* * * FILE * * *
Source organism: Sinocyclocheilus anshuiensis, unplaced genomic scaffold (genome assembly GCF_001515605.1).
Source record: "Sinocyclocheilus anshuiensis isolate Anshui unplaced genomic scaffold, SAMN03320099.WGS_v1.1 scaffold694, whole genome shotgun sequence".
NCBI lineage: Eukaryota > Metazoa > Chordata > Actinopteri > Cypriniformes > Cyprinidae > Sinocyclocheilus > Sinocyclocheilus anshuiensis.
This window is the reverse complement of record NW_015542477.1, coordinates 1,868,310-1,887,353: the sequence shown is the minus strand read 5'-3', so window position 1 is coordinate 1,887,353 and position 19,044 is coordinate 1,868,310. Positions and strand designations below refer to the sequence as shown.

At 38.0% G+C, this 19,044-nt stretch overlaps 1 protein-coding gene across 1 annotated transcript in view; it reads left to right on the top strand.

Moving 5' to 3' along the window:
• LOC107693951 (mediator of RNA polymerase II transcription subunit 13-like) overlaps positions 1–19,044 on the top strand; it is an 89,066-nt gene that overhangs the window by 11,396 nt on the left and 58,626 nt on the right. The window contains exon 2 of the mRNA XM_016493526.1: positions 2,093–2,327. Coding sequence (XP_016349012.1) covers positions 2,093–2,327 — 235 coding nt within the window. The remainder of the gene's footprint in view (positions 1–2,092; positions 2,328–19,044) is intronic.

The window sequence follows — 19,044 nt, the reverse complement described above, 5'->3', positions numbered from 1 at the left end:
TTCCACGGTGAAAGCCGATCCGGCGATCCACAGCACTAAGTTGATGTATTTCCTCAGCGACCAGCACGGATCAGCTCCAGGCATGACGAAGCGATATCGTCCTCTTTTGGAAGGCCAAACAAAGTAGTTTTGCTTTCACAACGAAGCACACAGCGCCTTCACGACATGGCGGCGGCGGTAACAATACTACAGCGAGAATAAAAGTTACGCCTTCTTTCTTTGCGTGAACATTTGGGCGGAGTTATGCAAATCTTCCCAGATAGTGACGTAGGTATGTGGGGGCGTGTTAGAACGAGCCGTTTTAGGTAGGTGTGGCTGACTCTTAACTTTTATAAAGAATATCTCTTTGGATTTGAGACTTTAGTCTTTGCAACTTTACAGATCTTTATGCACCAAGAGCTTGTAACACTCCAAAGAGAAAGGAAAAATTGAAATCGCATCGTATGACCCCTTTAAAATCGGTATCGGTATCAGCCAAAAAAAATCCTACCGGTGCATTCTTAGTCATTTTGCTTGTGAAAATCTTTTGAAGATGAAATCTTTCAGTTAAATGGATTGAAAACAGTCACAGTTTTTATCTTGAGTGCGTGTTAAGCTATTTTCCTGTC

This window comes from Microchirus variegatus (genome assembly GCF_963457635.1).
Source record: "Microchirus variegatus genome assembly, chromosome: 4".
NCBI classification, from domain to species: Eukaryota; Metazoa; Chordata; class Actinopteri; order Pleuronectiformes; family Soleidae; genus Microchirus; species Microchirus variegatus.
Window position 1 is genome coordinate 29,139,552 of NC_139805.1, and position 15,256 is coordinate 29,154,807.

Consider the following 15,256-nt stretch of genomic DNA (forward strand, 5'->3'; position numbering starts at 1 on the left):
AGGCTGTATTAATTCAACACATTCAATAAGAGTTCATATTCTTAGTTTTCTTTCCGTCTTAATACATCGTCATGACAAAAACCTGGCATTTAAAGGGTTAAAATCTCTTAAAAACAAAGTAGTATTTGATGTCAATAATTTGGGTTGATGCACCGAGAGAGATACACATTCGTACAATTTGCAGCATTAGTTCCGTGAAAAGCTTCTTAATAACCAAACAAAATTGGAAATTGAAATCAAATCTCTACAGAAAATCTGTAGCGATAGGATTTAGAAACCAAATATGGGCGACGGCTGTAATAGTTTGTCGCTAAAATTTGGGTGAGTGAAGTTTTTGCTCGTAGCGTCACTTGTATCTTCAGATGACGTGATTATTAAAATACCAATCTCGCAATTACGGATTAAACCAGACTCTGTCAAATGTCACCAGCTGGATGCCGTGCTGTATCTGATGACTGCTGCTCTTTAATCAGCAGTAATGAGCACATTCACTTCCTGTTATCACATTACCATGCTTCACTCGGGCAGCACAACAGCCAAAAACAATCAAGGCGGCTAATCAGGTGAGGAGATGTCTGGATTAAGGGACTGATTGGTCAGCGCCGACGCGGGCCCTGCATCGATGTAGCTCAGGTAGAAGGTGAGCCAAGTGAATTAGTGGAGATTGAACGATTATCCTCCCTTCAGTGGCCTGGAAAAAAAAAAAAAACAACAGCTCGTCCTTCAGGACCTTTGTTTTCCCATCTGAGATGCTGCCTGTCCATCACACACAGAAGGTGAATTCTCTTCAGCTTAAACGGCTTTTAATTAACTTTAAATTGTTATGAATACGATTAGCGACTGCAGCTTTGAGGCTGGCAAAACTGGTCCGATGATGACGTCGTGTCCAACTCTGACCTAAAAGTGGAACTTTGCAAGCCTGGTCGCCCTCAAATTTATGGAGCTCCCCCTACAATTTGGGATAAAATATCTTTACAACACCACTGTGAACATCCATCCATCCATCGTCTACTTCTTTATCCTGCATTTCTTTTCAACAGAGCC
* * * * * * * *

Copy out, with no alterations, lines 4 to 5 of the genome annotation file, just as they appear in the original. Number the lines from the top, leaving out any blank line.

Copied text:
This window is the reverse complement of record NW_015542477.1, coordinates 1,868,310-1,887,353: the sequence shown is the minus strand read 5'-3', so window position 1 is coordinate 1,887,353 and position 19,044 is coordinate 1,868,310. Positions and strand designations below refer to the sequence as shown.

At 38.0% G+C, this 19,044-nt stretch overlaps 1 protein-coding gene across 1 annotated transcript in view; it reads left to right on the top strand.